Additional significant correspondence includes the following: John Hayward, Boston, requesting information of Virginia counties & towns for the use of his Gazetteer of the United States (1852 Feb. 18); an anonymous letter, Washington, complaining about the block of stone presented by the state of Virginia for the Washington Monument (1852 Mar. 3); Joseph C. Cabell accepting his reappointment as visitor of the University of Virginia (1852 Apr. 12); John Ward, New York, encl. certificates of the United States Charge d' Affairs & Consul at Rome proving the completion by Thomas Crawford of two statues for the Washington Monument (1852 Oct. 15); G. R. P. James, British Consulate, Norfolk, re. promotion of commercial intercourse between Great Britain & Virginia (1853 Jan. 18); John M. Botts encl. a letter from a committee of citizens of New York presenting a bronze medal of Henry Clay (1853 Feb. 18); G. A. Myers, Thomas Giles, & W. H. Haxall, Committee of the Capitol Square, re. the failure of the Legislature to provide by law the completion of the improvement of Capitol Square in accordance with the plan of John Notman (1853 Apr. 22); Claudius Crozet re. the strike for higher wages by the hands employed in the tunnel for the Blue Ridge Railroad (1853 Apr. 19); Francis H. Smith, Superintendent of the Virginia Military Institute, transmitting a letter of a Committee of Cadets requesting the Armory Band for the commencement (1853 Apr. 19); Edward C. Marshall, President of the Manassas Gap Railroad Company, requesting arms to quell riots by Irish laborers (1853 June 27); William Whetten, Secretary of the Office of the Association for the Exhibition of the Industry of All Nations, N.Y., inviting the governor to the inaugural opening of the exhibition (1853 June 28); Theodore Sedgwick, President of the Office of the Association for the Exhibition of the Industry of All Nations in New York asking to be furnished with a state banner (1853 July 6); B. B. Minor re. the use of a small slip of ground between the Law Building & State Courthouse (incl. diagram) (1853 July 14); W. C. Horstmann & Sons, Philadelphia, re. a banner for the state of Virginia (incl. drawing) (1853 July 18); Henry A. Wise declining an appointment as treasurer (1853 July 27); Thomas J. Randolph resigning as visitor of the University of Virginia (1853 Sept. 29); J. Y. Mason resigning as visitor of the University of Virginia (1853 Nov. 8); members of the Legislature re. casts of Washington's Statue by Houdon to be deposited in the several collegiate institutions of the state (1854 Feb. 3); William J. Hubbard re. the cost of making & transporting casts of Houdon's statue in plaster (1854 Feb. 9); H. K. Ellyson, House of Delegates, re. the street proposed to be made by the City of Richmond through the Armory property (incl. minority report of the Armory Committee) (1854 Feb. 10); John Ward, N.Y. encl. certificates of the Directory of the Royal Academy of Plastic Arts at Munich re. the successful casting of the statue of Thomas Jefferson and the second bas relief for the Washington Monument at the request of Thomas Crawford (1854 Mar. 24); John Ward encl. a draft of Thomas Crawford on the state of Virginia for $15,000 and a certificate from the U.S. Consul at Rome of the completion of the Equestrian Statue of Washington (1854 June 23); Alexandre Vattemare, Paris, Agent of Virginia for International Exchange, encl. general regulations for the Universal Exhibition to be held in Paris in 1855 (1854 July 26); Alexandre Vattemare, re. a letter from Governor William Smith concerning payment for his expenses (1854 July 31); Alexandre Vattemare, Paris, re. exchanges of books (1854 Sept. 6); Francis T. Stribling re. directors for the Western Lunatic Asylum in Staunton (1854 Sept. 12); Charles Mason, Commissioner, U.S. Patent Office, requesting information relative to the drought (1854 Sept. 20); Robert E. Coxe, Charles L. Fleischmann, & Alexandre Vattemare, Committee appointed by the states of Alabama & New York as representatives at the Universal Exhibition to take place in Paris on 1 May 1855, re. regulations (1854 Oct. 9); Charles Dorwin, U.S. Consul at Montreal, encl. his business card & tendering his services in making collections in Canada (1854 Oct. 13); Henry S. Tanner, N.Y., complaining of the creation of a new map of Virginia which renders the copper plates in his possession worthless (1854 Nov. 13); Henry S. Tanner encl. an account for the storage, insurance, & transportation of thirteen copper plates used to make the map of Virginia (1854 Nov. 21); R. Archer proposing to purchase arms belonging to the state (1854 Nov. 29); Henry S. Tanner re. a new edition of the maps of Virginia he created twenty-five years ago (1854 Nov. 30); Powhatan Ellis, Jr., N.Y., encl. Tanner's receipt for four packages containing copper plates received from him (1854 Dec. 1); Robert King, Agent for T. B. Welch's portrait of Washington, transmitting an engraved copy of the portrait painted during the second term of the presidency of George Washington by Gilbert Charles Stuart for the Executive Mansion (1854 Dec. 6); Alexandre Vattemare, Paris, re. contributions by citizens of Virginia to the World's Fair of 1855 (1855 Jan. 13); Alfred Paul, French Consul, re. a set of maps to be presented to the state of Virginia (1855 Mar. 8); W. B. Davis, Wilmington, N.C., encl. a circular to the fifteen southern governors re. southern rights (1855 Apr. 14); Thomas Wallace, Petersburg, encl. the contract of R. A. Machen for building a gun house for the Petersburg Artillery (1855 June 20); John A. Washington proposing the sale of Mount Vernon to the state of Virginia (1855 June 18); Henry A. Wise resigning as visitor of the University of Virginia (1855 June 18); H. W. Herbert requesting stone from Capitol Square lying in the site of the old work shed (1855 Sept. 2); and Thomas Crawford, Rome, re. the bas relief for the Washington Equestrian Statue and the construction of the statue (1855 Oct. 29).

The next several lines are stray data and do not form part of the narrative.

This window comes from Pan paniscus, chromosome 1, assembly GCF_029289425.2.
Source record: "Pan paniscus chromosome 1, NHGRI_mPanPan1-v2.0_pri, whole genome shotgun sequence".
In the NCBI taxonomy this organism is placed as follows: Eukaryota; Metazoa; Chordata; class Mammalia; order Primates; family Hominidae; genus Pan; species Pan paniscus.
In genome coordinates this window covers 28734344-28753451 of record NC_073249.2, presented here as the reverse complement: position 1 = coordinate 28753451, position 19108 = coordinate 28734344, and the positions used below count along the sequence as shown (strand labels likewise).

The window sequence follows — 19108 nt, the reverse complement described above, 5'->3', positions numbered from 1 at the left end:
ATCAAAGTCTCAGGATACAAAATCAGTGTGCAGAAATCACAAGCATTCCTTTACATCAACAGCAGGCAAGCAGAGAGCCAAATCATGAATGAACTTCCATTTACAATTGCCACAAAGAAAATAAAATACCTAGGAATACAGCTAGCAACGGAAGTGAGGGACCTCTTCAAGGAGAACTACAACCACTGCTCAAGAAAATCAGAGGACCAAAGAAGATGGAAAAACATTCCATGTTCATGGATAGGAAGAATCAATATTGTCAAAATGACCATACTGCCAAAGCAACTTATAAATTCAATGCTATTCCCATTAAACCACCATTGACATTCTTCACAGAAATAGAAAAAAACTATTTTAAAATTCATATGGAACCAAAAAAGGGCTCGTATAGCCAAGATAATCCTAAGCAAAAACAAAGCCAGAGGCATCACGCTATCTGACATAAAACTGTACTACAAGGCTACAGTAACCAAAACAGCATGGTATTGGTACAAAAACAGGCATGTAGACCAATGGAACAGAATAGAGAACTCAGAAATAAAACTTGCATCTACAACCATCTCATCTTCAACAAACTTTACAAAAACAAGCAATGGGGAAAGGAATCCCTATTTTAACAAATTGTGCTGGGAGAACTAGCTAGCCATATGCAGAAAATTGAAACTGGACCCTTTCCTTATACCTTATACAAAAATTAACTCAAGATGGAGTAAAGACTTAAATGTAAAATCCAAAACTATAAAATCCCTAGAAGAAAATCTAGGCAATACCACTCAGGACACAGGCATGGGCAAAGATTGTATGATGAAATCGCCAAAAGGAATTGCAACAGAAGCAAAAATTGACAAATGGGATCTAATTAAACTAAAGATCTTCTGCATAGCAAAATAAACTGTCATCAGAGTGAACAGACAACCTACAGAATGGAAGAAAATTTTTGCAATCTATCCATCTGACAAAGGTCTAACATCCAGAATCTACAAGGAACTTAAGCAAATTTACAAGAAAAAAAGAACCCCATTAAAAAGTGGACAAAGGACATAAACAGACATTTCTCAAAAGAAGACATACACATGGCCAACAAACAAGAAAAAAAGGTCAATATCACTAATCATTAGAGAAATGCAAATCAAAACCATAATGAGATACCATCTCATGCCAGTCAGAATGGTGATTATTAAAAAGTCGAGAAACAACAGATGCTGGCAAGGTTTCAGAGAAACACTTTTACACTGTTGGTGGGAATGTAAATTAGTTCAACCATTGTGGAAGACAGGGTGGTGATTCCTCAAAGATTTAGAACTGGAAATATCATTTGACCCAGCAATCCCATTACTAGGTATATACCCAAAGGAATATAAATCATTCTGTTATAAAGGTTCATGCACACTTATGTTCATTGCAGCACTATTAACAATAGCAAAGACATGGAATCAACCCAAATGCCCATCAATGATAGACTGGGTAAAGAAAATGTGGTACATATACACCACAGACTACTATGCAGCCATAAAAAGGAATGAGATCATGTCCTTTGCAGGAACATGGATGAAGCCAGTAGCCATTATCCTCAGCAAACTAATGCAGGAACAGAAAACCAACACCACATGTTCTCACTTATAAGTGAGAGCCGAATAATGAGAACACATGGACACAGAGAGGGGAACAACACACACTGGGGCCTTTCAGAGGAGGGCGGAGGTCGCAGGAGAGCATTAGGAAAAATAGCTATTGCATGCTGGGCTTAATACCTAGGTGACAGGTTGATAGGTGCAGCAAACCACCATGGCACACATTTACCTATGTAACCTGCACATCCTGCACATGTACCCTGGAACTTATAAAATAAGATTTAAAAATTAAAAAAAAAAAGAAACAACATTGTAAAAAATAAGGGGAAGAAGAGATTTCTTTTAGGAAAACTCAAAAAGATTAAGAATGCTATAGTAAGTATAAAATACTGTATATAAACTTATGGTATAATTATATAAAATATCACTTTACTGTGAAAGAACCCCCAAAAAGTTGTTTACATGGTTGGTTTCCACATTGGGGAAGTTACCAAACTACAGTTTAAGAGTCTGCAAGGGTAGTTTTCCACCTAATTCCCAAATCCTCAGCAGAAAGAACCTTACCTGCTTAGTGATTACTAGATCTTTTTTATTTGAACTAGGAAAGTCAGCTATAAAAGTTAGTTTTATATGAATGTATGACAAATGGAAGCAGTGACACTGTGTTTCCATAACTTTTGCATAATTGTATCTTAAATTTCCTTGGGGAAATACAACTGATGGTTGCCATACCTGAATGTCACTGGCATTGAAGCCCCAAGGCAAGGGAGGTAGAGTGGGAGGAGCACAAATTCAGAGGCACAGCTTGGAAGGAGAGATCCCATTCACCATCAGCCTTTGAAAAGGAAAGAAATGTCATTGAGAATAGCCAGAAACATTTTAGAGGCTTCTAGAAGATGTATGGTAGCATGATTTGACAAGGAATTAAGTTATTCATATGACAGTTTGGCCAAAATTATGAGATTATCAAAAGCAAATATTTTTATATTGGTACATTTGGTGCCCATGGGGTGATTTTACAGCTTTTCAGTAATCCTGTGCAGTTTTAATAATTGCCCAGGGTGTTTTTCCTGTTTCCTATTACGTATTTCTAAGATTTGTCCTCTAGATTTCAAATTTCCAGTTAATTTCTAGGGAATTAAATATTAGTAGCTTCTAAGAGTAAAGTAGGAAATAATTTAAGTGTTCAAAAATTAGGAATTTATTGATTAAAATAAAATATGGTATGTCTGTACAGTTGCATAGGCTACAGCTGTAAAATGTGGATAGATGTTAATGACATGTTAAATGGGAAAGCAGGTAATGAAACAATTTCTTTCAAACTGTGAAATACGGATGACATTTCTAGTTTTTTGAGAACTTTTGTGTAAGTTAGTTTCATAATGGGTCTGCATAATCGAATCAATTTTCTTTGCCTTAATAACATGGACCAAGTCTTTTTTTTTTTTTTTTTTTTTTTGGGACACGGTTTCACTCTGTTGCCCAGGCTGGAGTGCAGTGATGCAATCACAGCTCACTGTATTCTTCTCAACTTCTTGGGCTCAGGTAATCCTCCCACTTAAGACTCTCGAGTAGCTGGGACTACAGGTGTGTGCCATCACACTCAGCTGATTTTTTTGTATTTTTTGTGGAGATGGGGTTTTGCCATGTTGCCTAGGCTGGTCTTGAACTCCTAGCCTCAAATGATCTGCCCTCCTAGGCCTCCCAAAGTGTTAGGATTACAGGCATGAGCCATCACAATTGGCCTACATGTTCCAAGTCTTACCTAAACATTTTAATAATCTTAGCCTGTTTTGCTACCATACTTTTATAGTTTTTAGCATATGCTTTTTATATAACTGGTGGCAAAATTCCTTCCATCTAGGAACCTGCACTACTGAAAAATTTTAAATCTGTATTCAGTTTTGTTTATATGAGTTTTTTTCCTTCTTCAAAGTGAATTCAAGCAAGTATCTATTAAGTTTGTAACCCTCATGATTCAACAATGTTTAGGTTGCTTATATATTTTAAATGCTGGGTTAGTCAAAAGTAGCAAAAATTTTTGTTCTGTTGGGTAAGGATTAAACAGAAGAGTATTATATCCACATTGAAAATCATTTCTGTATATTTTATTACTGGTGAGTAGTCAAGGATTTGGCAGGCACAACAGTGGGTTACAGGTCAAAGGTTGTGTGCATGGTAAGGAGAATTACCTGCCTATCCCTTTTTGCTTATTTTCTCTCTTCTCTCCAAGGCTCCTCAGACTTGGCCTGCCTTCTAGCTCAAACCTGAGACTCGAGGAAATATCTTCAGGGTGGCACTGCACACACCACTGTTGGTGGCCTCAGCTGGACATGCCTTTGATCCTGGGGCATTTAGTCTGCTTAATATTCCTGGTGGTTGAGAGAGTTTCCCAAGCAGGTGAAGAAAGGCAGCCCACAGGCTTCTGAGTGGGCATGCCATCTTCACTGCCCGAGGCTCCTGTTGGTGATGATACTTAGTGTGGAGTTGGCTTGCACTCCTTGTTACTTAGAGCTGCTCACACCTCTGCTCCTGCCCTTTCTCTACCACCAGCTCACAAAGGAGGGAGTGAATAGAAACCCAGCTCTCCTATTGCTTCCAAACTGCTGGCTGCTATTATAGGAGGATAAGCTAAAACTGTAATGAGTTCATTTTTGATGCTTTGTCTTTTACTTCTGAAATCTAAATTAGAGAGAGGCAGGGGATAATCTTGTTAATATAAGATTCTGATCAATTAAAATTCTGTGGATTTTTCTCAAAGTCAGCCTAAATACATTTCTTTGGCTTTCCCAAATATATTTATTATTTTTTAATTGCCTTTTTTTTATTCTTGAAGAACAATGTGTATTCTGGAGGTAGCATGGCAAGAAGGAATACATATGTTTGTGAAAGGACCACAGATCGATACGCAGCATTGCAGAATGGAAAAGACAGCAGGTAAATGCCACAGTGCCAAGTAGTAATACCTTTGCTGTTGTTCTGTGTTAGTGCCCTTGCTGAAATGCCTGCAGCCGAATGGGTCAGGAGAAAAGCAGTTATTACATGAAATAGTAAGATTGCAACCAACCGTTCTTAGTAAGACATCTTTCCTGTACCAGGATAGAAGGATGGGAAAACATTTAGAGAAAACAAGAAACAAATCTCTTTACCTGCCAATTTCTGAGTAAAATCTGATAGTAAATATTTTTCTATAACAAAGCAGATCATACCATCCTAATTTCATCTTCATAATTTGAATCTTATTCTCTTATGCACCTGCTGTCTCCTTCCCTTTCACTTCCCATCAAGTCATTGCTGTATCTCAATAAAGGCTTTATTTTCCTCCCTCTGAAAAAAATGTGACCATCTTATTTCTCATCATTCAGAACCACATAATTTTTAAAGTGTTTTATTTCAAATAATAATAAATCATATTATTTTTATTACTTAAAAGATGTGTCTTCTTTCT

Other noteworthy items include the following: a qualification of Joseph Johnson as governor (1852 Jan. 1); qualification of Willis P. Bocock as attorney general (1852 Jan. 22); proclamations of Governor Joseph Johnson offering rewards for the arrest of fugitives from justice (1852 Jan. 6, Feb. 2, 7, & 24, Mar. 20, June 12 16, & 28, Sept. 9, Nov. 27, Dec. 15; 1853 June 22, July 25, Aug. 17, 20, & 24, Dec. 3, 8, & 28; 1854 Jan. 9, 18, May 27, July 11 & 27; 1855 Mar. 8, Apr. 17, May 11, July 23, & Aug. 21), resolution of the General Assembly of Alabama for a ship canal across the peninsula of Florida (1852 Feb. 6); a joint resolution of the General Assembly of Indiana on the subject of the slave trade and colonization (1852 Mar. 8); report of the Committee of Claims on the appropriation of lands by Congress for Virginia land bounty claims (1852 Apr. 14); a proclamation of Governor Johnson for elections for circuit judges & judges of the Supreme Court of Appeals (1852 May 22); a proclamation of Governor Johnson for an election to supply the vacancy in Congress occasioned by the resignation of George W. Thompson (1852 Sept. 22); a proclamation for elections to supply the vacancies occasioned by the resignations of John Caddall as delegate to Pulaski County, Robert E. Scott as delegate to Fauquier County, & John A. Meredith as senator, & Conway Robinson as delegate of Richmond (1852 Sept. 22); a memorandum of agreement between the governor and R. Archer & Company (1852 Nov. 13); a proclamation of Governor Johnson for an election to supply the vacancy in the House of Delegates to supply the vacancy occasioned by the resignation of James W. Gray (1852 Nov. 18); a proclamation of Governor Johnson regarding the appointment of electors to choose a president & vice president of the United States (1852 Nov. 22); qualification of Charles S. Morgan as Superintendent of the Penitentiary (1852 Dec. 24); bond of Robert Johnston as auditor of public accounts (1852 Dec. 24); qualification of Stafford H. Parker as Register of the Land Office (1852 Dec. 30); qualification of Robert Johnston as Auditor of Public Accounts (1852 Dec. 31); a map of ground attached to the Navy Hospital at Norfolk proposed to be ceded to the United States government (1853 Jan. 31); a qualification of George W. Munford as Secretary of the Commonwealth (1853 Jan. 1); petition of William Hubard asking for the privilege of casting in plaster of Paris the entire Houdon Statue of Washington in the Capitol (1853 Feb. 17); a proclamation of Governor Joseph Johnson for an election in the General Assembly occasioned by the resignation of Charles Mason (1853 Apr. 15); a proclamation of Governor Johnson for the election of senators of the 1st class as required by the Constitution (1853 Apr. 22); a report of the Committee on the Capitol Square encl. a plan of the walks near the Capitol (1853 May 30); a proclamation of Governor Johnson designating the basement of the Methodist Episcopal Church in Warrenton as the place at which the circuit & county courts of Fauquier County be held until a new building is erected (1853 May 3); a proclamation of Governor Johnson for an election to supply the vacancy in the 14th Circuit occasioned by the death of Edward Johnston (1853 May 11); an agreement between E. S. Gay, paymaster of the Washington Monument, & Azel French for the rent of a parcel of land in Westham owned by the state (1853 June 18); a proclamation of Governor Johnson re. the election of commissioners of public works (1853 June 22); recommendations for the office of treasurer in place of Robert Butler, deceased (1853 July); a proclamation of Governor Johnson for an election to supply the vacancy in the 4th Circuit occasioned by the death of N. M. Taliaferro (1853 July 11); memorandum of agreement between Governor Johnson & Robert Edmond of Richmond for the lease of Union Warehouse in the town of Buchanan (1853 July 8); a proclamation of Governor Johnson for an election in Pittsylvania County to supply the vacancy in the House of Delegates occasioned by the resignation of George H. Gilmer (1853 Sept. 8); a deed between Governor Johnson & the United States for four parcels of land on the James River containing three acres each to be used for lighthouses, beacons, etc. (1853 Oct. 21); Governor's message & annual reports of the public officers of the state (1853 Dec. 5); petitions & correspondence for the pardon of John S. Mosby, a student at the University of Virginia, who was tried for maliciously & unlawfully shooting George R. Turpin (1853 Dec. 16); a report of the Directors of the Penitentiary regarding the escape of sundry convicts (1853 Dec. 30); petition of citizens of the United States in Paris asking that Congress will provide for the incorporation of the metrical decimal system into legislation of the U.S. (1854 Jan. 30); articles of agreement between Alexander Galt, Jr., & Governor Johnson for the completion of a statue of Thomas Jefferson (1854 Feb. 21); bond of George W. Clutter as auditor of Public Accounts (1854 Feb. 21); proceedings of the Rhode Island General Assembly reversing the decision of the courts in the case of Thomas W. Dorr charged with treason (1854 May 6); resolutions of Massachusetts re. officers, soldiers, & others who served in the War of 1812 (1854 May 8); bond of Alexander Galt for the execution of a marble statue of Thomas Jefferson (1854 July 10); proceedings of a courts martial held at the Armory for Peter Jackson, a private in the Public Guard charged with desertion (1854 Nov. 6); receipt of Henry S. Tanner for the storage of thirteen copper plates (1854 Nov. 21); payroll of officers & men of the 1st Virginia Volunteers ordered to protect property and guard prisoners at the Penitentiary on the occasion of the fire on the night of 7 December 1854 (1854 Dec. 16); qualification of J. B. Stovall as treasurer of the state (1854 Dec. 30); qualification of Stafford H. Parker as register of the Land Office (1854 Dec. 30); a contract between Charles Dimmock & George F. Maynard for leasing the Boring Mill (1855 Mar. 30); proceedings of the Board of Directors of the Penitentiary re. the appointment of Henry R. Jones as clerk (1855 June 19); and the Governor's Message & Reports of the Public Officers of the State of the Board of Directors and of the Visitors, Superintendents, & Other Agents of Public Institutions or Interests of Virginia (1855 Dec. 3).